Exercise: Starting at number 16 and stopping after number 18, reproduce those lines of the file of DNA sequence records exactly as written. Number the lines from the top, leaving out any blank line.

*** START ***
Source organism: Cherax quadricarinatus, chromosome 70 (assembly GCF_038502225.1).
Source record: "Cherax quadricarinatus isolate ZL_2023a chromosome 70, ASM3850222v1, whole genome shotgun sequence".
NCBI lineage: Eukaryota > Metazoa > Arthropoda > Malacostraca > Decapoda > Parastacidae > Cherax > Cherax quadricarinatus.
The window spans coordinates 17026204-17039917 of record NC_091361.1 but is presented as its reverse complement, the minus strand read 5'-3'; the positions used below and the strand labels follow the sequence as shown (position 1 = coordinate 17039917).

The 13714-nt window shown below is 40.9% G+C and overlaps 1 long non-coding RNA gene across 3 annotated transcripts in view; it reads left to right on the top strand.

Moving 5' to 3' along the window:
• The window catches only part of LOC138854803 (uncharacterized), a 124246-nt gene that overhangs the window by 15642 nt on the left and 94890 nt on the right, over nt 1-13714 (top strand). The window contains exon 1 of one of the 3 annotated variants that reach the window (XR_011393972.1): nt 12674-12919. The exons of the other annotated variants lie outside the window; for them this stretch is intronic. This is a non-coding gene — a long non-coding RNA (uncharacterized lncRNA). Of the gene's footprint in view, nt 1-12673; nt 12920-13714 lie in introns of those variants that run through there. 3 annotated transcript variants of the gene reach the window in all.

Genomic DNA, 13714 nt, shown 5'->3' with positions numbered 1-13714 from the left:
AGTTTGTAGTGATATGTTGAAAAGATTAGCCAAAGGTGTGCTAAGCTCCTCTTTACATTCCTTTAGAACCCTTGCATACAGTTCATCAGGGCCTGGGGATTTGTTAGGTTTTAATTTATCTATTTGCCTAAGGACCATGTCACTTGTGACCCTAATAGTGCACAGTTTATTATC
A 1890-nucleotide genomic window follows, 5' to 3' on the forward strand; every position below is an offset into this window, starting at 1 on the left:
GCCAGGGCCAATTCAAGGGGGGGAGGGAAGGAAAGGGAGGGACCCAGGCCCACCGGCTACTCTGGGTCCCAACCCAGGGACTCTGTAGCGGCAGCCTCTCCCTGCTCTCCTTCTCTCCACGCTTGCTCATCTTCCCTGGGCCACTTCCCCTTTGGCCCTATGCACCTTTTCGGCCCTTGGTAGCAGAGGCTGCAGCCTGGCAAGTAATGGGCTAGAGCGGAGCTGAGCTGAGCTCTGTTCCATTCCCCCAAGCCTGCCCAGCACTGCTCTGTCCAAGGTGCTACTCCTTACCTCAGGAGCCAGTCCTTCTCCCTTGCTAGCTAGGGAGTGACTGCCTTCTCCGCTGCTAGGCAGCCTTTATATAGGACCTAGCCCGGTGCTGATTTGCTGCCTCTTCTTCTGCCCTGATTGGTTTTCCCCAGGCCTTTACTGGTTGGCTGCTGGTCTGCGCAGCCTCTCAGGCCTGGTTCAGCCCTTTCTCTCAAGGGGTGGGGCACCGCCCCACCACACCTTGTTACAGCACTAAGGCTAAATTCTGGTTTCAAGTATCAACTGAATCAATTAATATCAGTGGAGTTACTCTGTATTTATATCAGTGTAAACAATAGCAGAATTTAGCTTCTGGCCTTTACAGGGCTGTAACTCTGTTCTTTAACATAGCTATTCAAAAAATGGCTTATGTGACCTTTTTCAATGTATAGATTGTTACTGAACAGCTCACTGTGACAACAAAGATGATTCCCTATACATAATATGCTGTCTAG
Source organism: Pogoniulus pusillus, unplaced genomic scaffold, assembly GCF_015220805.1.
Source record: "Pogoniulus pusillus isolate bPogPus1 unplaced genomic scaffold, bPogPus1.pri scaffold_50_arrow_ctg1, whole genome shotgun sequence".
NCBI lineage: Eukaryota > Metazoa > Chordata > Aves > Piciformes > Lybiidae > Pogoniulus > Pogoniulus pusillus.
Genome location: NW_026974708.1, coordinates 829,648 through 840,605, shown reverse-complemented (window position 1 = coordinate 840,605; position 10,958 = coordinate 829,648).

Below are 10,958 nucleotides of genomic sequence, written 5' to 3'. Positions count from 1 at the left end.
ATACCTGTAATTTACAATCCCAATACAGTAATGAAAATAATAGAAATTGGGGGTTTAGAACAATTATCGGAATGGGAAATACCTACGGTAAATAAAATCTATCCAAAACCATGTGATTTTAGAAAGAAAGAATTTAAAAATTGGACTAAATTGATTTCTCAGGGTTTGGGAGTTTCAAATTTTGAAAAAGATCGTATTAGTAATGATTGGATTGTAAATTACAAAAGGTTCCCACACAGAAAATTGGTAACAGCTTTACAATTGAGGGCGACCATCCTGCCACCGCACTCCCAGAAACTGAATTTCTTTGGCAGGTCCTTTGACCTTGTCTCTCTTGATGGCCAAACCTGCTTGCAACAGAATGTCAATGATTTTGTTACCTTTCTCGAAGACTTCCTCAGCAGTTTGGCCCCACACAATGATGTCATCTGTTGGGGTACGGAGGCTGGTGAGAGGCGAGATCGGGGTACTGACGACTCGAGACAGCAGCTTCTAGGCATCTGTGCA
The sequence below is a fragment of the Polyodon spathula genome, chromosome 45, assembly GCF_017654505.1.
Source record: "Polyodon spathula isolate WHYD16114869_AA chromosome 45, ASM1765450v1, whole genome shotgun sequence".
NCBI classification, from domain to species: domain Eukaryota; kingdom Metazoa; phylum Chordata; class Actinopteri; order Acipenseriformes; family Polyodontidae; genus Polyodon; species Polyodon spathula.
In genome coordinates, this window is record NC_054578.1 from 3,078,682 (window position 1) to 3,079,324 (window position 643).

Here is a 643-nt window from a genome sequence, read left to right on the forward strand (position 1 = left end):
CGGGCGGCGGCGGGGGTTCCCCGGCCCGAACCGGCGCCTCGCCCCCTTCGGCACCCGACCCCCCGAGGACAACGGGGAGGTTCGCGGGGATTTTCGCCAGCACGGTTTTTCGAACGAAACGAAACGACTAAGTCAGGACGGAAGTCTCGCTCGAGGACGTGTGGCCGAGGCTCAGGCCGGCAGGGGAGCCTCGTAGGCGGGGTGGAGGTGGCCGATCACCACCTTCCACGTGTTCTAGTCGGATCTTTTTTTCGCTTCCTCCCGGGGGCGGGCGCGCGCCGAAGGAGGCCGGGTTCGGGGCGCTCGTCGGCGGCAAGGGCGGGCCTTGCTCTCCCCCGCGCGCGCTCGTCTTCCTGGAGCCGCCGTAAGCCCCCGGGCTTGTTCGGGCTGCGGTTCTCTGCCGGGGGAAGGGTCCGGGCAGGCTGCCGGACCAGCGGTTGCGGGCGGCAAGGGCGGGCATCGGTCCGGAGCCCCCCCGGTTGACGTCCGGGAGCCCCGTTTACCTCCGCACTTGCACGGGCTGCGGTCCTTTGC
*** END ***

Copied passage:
Below are 10,958 nucleotides of genomic sequence, written 5' to 3'. Positions count from 1 at the left end.
ATACCTGTAATTTACAATCCCAATACAGTAATGAAAATAATAGAAATTGGGGGTTTAGAACAATTATCGGAATGGGAAATACCTACGGTAAATAAAATCTATCCAAAACCATGTGATTTTAGAAAGAAAGAATTTAAAAATTGGACTAAATTGATTTCTCAGGGTTTGGGAGTTTCAAATTTTGAAAAAGATCGTATTAGTAATGATTGGATTGTAAATTACAAAAGGTTCCCACACAGAAAATTGGTAACAGCTTTACAATTGAGGGCGACCATCCTGCCACCGCACTCCCAGAAACTGAATTTCTTTGGCAGGTCCTTTGACCTTGTCTCTCTTGATGGCCAAACCTGCTTGCAACAGAATGTCAATGATTTTGTTACCTTTCTCGAAGACTTCCTCAGCAGTTTGGCCCCACACAATGATGTCATCTGTTGGGGTACGGAGGCTGGTGAGAGGCGAGATCGGGGTACTGACGACTCGAGACAGCAGCTTCTAGGCATCTGTGCA
The sequence below is a fragment of the Polyodon spathula genome, chromosome 45, assembly GCF_017654505.1.